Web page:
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Towards an eco-phylogenetic framework for infectious disease ecology

Citation

Fountain-Jones, NM and Pearse, WD and Escobar, LE and Alba-Casals, A and Carver, S and Davies, TJ and Kraberger, S and Papes, M and Vandergrift, K and Worsley-Tonks, K and Craft, ME, Towards an eco-phylogenetic framework for infectious disease ecology, Biological Reviews, 93, (2) pp. 950-970. ISSN 1464-7931 (2017) [Refereed Article]

Copyright Statement

Copyright 2017 Cambridge Philosophical Society

DOI: doi:10.1111/brv.12380

Abstract

Identifying patterns and drivers of infectious disease dynamics across multiple scales is a fundamental challenge for modern science. There is growing awareness that it is necessary to incorporate multi-host and/or multi-parasite interactions to understand and predict current and future disease threats better, and new tools are needed to help address this task. Eco-phylogenetics (phylogenetic community ecology) provides one avenue for exploring multi-host multi-parasite systems, yet the incorporation of eco-phylogenetic concepts and methods into studies of host pathogen dynamics has lagged behind. Eco-phylogenetics is a transformative approach that uses evolutionary history to infer present-day dynamics. Here, we present an eco-phylogenetic framework to reveal insights into parasite communities and infectious disease dynamics across spatial and temporal scales. We illustrate how eco-phylogenetic methods can help untangle the mechanisms of host–parasite dynamics from individual (e.g. co-infection) to landscape scales (e.g. parasite/host community structure). An improved ecological understanding of multi-host and multi-pathogen dynamics across scales will increase our ability to predict disease threats.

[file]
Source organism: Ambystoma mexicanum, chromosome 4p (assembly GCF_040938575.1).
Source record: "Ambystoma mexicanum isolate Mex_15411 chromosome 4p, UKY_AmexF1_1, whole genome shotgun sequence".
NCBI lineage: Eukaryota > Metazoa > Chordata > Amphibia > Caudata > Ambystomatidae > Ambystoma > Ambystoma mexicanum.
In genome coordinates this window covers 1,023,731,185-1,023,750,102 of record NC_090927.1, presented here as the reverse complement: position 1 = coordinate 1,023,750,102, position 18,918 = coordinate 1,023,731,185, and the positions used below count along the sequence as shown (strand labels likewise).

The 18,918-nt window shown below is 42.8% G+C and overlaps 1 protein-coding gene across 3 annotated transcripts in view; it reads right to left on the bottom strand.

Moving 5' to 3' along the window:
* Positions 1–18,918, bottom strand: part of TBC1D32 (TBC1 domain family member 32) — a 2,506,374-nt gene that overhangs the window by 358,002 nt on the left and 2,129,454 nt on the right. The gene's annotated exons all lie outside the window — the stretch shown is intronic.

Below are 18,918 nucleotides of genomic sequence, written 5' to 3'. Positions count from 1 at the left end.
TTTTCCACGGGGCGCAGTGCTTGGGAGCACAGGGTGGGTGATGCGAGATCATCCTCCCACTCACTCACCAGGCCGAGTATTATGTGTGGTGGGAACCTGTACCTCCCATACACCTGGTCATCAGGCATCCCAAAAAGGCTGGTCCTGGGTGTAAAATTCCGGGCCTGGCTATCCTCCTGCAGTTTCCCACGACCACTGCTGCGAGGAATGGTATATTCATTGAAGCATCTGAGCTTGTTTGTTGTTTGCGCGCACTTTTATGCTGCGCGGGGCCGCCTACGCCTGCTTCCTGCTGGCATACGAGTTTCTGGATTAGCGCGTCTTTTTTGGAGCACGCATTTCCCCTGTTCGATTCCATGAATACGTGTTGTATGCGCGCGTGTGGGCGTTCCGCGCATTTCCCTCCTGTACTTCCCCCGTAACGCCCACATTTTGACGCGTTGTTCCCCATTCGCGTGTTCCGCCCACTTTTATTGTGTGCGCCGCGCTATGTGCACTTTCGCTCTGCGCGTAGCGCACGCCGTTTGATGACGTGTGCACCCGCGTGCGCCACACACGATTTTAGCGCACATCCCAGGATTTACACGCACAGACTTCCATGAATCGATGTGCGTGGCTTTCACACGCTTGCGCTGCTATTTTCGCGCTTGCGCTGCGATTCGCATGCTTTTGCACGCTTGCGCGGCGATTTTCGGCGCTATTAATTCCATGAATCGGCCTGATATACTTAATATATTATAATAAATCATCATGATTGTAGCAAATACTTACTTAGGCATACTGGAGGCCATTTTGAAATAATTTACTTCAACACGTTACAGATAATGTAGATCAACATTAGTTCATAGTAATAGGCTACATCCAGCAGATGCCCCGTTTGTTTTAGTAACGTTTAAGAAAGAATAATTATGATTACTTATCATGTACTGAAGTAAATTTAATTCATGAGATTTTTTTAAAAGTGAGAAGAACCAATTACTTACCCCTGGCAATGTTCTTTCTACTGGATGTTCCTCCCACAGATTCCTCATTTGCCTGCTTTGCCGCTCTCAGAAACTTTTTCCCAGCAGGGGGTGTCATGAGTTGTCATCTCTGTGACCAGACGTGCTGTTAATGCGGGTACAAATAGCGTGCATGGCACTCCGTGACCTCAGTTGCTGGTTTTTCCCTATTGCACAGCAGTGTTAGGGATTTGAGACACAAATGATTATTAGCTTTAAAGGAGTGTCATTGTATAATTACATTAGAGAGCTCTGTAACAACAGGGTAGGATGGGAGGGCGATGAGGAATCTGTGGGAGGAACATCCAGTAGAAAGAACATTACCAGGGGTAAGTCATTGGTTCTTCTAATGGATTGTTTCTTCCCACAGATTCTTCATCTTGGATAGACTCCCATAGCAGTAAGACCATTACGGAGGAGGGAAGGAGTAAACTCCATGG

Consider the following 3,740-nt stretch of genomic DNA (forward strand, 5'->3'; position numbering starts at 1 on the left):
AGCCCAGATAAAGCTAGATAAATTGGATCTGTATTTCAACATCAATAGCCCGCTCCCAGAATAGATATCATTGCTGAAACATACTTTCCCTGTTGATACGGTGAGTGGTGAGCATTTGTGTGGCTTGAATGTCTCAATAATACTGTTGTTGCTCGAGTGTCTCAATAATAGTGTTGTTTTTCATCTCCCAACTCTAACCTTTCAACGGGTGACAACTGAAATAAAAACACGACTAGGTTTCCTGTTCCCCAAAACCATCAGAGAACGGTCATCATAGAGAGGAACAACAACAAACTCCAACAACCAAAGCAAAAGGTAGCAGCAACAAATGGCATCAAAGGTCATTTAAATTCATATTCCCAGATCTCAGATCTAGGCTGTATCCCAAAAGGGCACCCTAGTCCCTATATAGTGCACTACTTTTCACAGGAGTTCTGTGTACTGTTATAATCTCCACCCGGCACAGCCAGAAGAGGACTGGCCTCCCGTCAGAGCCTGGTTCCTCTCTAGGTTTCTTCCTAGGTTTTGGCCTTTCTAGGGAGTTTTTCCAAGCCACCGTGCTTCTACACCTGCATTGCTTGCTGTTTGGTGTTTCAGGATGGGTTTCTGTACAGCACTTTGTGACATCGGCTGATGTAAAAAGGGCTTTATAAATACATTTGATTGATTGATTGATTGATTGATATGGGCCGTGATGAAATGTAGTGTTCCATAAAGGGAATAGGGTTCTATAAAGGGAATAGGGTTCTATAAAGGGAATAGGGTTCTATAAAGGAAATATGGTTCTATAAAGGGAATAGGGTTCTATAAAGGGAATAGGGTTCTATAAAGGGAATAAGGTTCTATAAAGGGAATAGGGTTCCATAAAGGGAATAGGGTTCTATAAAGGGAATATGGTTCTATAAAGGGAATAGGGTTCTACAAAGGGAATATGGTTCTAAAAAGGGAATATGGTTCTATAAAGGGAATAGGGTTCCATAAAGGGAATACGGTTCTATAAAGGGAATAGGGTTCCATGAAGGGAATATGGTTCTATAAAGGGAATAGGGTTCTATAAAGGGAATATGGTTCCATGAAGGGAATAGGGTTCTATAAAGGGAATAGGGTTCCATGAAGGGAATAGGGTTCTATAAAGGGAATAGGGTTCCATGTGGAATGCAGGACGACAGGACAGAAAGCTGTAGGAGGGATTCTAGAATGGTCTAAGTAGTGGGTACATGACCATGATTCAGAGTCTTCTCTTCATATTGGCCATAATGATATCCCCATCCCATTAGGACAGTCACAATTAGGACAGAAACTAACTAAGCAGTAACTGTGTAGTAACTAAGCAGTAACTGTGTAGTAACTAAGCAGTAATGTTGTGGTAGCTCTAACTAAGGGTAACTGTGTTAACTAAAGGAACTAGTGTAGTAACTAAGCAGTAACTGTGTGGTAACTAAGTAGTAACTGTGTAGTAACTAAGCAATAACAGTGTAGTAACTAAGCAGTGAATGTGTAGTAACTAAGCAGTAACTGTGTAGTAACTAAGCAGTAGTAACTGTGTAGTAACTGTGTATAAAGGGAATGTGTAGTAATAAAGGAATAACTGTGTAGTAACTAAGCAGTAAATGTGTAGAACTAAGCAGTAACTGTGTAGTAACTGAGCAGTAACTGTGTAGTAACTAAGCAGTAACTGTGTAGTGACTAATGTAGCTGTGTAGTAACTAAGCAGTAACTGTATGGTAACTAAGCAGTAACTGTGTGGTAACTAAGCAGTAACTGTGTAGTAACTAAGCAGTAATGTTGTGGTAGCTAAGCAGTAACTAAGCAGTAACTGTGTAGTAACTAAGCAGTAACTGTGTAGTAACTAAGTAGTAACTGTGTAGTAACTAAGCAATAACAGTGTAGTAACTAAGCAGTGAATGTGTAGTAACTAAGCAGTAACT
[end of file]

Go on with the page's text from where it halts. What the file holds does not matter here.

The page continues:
Item Details

Item Type:Refereed Article
Keywords:epidemiology, co-infection, ecological niche modelling, multi-host, multi-parasite, pathogens, phylodynamics, phylogenetic, community ecology, spill-over, transmission
Research Division:Agricultural, Veterinary and Food Sciences
Research Group:Veterinary sciences
Research Field:Veterinary parasitology
Objective Division:Environmental Management
Objective Group:Terrestrial systems and management
Objective Field:Control of pests, diseases and exotic species in terrestrial environments
UTAS Author:Fountain-Jones, NM (Dr Nicholas Fountain-Jones)
UTAS Author:Carver, S (Dr Scott Carver)
ID Code:149595
Year Published:2017
Web of Science® Times Cited:39
Deposited By:Zoology
Deposited On:2022-04-05
Last Modified:2022-05-13
Downloads:0

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